Rest now ‘Waltz­ing Phil’

One of South Africa’s greats has passed away and the world is poorer with­out his pres­ence

Cape Argus - - SPORT - MI­NENHLE MKHIZE mi­[email protected]

“I’VE JUST lost one of my sons.” That was Jomo Sono’s heart­felt trib­ute to Phil “Chippa” Masinga after the leg­endary Bafana Bafana striker passed away yes­ter­day at the age of 49.

Sono never doubted that Masinga was go­ing to make it big. He scouted his tal­ent back in 1990.

“To be hon­est, when a cer­tain or­gan in your body fails and then it is signs that you won’t stay long.

“May his soul rest in peace. I’ve just lost one of my sons. I lost Sizwe Mo­taung and then it was Thomas Madi­gage and now it is Phil.

“I wasn’t just a coach to these boys but I was a fa­ther, friend, man­ager and the coach. Other coaches are wor­ried about re­sults and that’s how they see it.

“If you don’t pro­duce they get rid of you. I’m very proud to have worked with them. These are leg­ends and no­body can take that away from them,” Sono said.

Masinga made 58 ap­pear­ances for Bafana while notch­ing up 18 strikes.

He won the Africa Cup of Na­tions with Bafana in 1996 un­der the ten­ure of Clive Barker.

He will al­ways be re­mem­bered for the goal that he scored against Congo. His strike saw Bafana qual­i­fy­ing for their maiden Fifa World Cup in 1998 in France.

“Peo­ple will al­ways re­mem­ber Phil for the goal he scored against Congo but I will al­ways re­mem­ber Phil for the goal that he scored for Cos­mos against Or­lando Pi­rates com­ing off the bench.

“He was very skinny. When I sent him to warm up, Or­lando Pi­rates fans were laugh­ing at him. He was so small and young at that time. He came on and scored. He ran straight to me and I asked him why didn’t you go and cel­e­brate in front of those Pi­rates fans and he said, ‘peo­ple back home in Klerks­dorp were go­ing to have a go at me’. When he came on, I told him to go and make those peo­ple eat hum­ble pie and he did just that,” he added.

Masinga also made his name in Europe play­ing for sides like Leeds United (in Eng­land), St. Gallen (Switzer­land), Saler­ni­tana and Bari (both Italy) and Al-Wahda (United Arab Emi­rates). He also had a suc­cess­ful stint with Mamelodi Sun­downs.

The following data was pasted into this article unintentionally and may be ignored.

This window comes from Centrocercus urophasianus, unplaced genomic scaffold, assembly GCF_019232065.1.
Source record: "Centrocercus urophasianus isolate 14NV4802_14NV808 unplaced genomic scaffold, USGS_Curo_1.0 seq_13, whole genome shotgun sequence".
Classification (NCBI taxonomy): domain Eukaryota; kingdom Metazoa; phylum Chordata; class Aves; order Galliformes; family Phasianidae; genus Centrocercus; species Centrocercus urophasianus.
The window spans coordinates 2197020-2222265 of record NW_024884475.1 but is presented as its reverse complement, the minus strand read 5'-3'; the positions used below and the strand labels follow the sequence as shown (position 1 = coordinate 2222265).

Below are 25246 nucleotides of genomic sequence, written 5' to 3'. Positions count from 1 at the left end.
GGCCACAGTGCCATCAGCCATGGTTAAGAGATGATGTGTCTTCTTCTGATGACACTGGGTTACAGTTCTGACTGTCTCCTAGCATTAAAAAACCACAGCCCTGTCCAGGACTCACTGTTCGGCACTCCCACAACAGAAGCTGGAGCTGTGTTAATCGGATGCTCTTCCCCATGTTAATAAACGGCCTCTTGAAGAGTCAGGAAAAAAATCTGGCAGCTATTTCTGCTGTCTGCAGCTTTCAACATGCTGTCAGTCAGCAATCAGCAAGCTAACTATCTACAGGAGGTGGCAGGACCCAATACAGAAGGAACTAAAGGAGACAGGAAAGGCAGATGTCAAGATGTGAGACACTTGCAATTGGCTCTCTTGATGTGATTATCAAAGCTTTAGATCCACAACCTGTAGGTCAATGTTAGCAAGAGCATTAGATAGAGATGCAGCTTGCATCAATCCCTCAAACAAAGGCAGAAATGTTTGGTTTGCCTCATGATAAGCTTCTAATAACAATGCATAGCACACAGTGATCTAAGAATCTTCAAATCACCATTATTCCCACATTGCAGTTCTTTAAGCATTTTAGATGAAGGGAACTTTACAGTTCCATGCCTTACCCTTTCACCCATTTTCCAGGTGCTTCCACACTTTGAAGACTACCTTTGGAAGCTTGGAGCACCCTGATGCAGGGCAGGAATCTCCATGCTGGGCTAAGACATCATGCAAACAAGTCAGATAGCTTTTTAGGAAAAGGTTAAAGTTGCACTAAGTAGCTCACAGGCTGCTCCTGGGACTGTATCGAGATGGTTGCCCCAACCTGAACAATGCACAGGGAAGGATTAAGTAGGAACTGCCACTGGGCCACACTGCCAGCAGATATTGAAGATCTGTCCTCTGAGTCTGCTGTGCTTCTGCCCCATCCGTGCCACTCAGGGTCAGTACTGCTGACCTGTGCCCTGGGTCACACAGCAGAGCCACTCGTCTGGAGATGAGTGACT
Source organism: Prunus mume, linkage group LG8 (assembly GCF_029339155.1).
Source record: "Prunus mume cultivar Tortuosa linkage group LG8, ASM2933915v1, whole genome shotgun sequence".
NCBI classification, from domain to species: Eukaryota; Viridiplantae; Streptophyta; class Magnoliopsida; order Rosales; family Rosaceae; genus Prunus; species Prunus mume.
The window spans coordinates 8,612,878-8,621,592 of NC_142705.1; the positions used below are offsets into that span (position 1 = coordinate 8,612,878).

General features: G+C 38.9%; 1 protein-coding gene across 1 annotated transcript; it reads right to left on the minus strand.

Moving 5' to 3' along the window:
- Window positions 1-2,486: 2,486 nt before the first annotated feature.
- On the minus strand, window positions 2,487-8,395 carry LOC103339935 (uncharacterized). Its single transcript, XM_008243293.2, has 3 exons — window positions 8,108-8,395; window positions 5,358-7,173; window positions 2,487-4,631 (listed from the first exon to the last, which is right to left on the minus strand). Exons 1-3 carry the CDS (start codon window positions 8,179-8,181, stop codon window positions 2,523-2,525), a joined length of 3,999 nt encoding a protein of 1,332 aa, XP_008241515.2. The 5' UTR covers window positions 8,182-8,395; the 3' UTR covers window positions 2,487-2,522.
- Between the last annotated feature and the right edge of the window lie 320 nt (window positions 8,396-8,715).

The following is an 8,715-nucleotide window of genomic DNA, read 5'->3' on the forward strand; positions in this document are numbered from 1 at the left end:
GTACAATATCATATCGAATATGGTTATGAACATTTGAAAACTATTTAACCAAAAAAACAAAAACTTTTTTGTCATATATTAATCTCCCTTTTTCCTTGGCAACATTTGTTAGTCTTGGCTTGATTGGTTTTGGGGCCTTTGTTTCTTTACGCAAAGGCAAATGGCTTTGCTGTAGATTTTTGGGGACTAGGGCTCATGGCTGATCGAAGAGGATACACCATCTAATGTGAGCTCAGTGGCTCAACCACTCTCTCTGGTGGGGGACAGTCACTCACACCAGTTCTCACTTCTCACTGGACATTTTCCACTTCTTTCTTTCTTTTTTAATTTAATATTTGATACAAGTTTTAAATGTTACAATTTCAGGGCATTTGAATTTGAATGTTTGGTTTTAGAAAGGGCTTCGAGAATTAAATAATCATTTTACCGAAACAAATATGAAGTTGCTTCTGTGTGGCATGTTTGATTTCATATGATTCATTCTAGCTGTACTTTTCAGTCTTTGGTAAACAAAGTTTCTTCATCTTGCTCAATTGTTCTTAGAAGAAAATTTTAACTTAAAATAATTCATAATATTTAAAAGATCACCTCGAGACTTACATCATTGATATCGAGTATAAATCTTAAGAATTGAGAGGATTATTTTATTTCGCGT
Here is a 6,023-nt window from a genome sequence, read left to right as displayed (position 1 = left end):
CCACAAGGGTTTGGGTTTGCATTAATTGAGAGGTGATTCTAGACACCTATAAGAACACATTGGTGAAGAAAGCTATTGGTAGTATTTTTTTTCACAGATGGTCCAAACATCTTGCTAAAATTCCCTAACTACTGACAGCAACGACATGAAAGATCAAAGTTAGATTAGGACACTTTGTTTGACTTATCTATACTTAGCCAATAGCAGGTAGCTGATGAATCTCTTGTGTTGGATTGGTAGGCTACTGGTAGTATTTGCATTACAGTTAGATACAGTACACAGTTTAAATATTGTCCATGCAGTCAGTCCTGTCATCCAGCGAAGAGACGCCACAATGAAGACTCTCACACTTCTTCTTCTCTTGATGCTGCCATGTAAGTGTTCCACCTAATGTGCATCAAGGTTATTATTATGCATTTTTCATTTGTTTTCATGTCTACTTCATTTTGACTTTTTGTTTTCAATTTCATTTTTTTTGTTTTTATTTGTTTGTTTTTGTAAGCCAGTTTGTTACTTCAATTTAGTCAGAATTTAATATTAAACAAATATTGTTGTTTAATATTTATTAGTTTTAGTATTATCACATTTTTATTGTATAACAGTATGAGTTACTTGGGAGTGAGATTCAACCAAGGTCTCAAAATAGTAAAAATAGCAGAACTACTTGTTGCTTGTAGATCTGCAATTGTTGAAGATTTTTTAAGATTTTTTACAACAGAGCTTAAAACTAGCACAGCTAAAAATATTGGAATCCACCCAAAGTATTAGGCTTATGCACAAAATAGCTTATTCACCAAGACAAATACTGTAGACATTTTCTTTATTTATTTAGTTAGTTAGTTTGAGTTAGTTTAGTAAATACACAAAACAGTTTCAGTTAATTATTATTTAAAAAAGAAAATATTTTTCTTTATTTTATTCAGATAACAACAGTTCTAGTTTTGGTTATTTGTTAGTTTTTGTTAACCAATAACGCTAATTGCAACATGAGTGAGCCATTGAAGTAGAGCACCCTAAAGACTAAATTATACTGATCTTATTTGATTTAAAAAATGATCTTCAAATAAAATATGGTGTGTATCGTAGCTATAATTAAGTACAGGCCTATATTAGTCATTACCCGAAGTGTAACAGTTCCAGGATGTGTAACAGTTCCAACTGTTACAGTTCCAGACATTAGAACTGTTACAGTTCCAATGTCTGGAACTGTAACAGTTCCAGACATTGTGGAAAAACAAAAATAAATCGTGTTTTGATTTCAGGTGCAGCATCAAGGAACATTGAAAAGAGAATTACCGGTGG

“Phil had a big match tem­per­a­ment. He was not eas­ily shaken. Even when they booed him, he still de­liv­ered for the coun­try. At that time it was play­ers from Jomo Cos­mos that were get­ting booed. It was Masinga and the likes of Au­gus­tine Makalakalane. It was po­lit­i­cal be­cause I was out­spo­ken. When they left Cos­mos, they were never booed. Even Nkosi­nathi Nh­leko got booed. It was my play­ers but Masinga was never shaken by that. He was strong men­tally, “Sono ex­plained.

Masinga died as an ac­tive mem­ber of South African Mas­ters and Leg­ends.

“I think it will take us time to pro­duce strik­ers like Phil, Shaun Bartlett and Benni McCarthy. What a player.

“He was al­ways hun­gry to score goals. His pres­ence was very in­tim­i­dat­ing,” Sono elab­o­rated.

Masinga is fifth on the list of all-time lead­ing goal scor­ers be­hind McCarthy, Bartlett and Katlego Mphela and Bernard Parker (who are tied on 23 goals).

“This is a great loss to South African foot­ball.

“I shared a lot with Phil. God is al­ways there to help those that are hurt. He will strengthen his fam­ily. It is so un­for­tu­nate to lose him at the very young age. He was my son,” Sono con­cluded.

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